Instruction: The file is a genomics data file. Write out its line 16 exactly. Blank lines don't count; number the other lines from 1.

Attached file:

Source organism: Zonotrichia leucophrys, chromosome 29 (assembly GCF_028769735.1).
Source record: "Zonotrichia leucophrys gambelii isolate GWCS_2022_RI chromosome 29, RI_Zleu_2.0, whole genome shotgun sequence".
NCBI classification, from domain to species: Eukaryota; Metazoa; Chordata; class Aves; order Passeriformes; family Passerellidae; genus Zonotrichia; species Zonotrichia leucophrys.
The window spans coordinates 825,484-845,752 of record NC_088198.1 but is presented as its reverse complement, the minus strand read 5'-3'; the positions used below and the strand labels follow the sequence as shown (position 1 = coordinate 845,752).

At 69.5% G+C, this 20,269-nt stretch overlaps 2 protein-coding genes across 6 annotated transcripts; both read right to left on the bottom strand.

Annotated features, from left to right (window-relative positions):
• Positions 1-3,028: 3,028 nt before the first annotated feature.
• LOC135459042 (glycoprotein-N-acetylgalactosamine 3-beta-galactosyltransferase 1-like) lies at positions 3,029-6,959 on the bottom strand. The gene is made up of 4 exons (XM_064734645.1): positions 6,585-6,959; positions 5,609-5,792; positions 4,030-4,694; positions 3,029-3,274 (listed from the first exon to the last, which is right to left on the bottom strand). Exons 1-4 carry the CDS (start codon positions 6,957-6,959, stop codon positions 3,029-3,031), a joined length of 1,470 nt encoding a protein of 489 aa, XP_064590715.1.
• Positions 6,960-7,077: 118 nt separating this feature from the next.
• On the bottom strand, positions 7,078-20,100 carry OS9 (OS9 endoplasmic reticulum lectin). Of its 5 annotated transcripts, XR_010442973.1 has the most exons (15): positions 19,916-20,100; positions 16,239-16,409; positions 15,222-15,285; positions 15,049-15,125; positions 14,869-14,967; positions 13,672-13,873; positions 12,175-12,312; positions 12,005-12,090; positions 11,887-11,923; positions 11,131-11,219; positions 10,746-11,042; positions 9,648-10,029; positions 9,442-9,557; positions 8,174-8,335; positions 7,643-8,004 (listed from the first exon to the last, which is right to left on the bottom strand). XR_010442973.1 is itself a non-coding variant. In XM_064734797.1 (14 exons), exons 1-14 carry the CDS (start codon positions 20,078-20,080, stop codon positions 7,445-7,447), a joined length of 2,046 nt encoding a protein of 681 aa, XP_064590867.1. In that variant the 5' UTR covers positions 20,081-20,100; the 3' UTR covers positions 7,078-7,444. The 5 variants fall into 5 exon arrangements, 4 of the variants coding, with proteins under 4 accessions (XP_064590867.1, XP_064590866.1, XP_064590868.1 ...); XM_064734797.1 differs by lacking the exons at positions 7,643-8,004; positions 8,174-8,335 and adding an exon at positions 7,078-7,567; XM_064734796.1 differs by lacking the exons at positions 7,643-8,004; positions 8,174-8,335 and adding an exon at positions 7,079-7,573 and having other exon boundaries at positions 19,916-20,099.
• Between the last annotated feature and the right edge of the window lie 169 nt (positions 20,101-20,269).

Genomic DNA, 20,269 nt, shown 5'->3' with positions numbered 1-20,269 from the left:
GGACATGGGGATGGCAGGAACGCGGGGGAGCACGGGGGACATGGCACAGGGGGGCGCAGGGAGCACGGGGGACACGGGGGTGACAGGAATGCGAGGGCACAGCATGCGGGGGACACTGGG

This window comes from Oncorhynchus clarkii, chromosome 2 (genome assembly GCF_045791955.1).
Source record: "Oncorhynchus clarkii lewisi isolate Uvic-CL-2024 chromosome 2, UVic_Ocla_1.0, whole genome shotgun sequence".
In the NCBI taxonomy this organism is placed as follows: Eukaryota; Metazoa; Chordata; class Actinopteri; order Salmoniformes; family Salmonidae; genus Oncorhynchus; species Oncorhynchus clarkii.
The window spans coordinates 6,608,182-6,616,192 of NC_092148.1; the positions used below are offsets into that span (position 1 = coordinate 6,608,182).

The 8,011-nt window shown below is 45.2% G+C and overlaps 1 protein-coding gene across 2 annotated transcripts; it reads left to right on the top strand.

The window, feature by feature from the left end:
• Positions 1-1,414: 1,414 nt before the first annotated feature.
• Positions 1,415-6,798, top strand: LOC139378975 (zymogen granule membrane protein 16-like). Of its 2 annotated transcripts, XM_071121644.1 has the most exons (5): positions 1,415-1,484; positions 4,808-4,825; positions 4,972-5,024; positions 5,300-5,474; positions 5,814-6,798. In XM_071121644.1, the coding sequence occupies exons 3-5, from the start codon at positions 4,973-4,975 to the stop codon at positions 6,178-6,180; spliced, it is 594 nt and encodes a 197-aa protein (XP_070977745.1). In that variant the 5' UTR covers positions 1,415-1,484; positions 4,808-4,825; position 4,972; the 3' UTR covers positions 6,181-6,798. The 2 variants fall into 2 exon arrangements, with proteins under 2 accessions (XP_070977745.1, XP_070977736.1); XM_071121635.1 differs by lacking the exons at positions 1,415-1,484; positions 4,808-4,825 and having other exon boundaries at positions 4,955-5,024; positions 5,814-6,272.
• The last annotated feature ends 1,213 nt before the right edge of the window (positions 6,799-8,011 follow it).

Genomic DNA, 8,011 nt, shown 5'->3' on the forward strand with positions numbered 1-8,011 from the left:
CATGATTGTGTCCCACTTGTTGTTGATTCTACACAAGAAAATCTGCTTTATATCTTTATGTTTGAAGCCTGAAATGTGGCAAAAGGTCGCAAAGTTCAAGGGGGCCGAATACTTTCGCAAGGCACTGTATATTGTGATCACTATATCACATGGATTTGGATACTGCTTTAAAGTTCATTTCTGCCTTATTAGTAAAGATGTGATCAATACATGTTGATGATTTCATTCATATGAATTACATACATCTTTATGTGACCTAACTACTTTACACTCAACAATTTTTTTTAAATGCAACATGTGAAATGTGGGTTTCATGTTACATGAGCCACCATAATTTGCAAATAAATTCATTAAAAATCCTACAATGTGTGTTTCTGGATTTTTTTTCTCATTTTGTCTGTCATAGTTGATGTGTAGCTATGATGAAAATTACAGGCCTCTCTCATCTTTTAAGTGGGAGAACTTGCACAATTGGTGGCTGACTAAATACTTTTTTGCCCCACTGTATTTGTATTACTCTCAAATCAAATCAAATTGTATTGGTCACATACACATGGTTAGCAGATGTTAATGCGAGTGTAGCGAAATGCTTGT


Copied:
In the NCBI taxonomy this organism is placed as follows: Eukaryota; Metazoa; Chordata; class Actinopteri; order Salmoniformes; family Salmonidae; genus Oncorhynchus; species Oncorhynchus clarkii.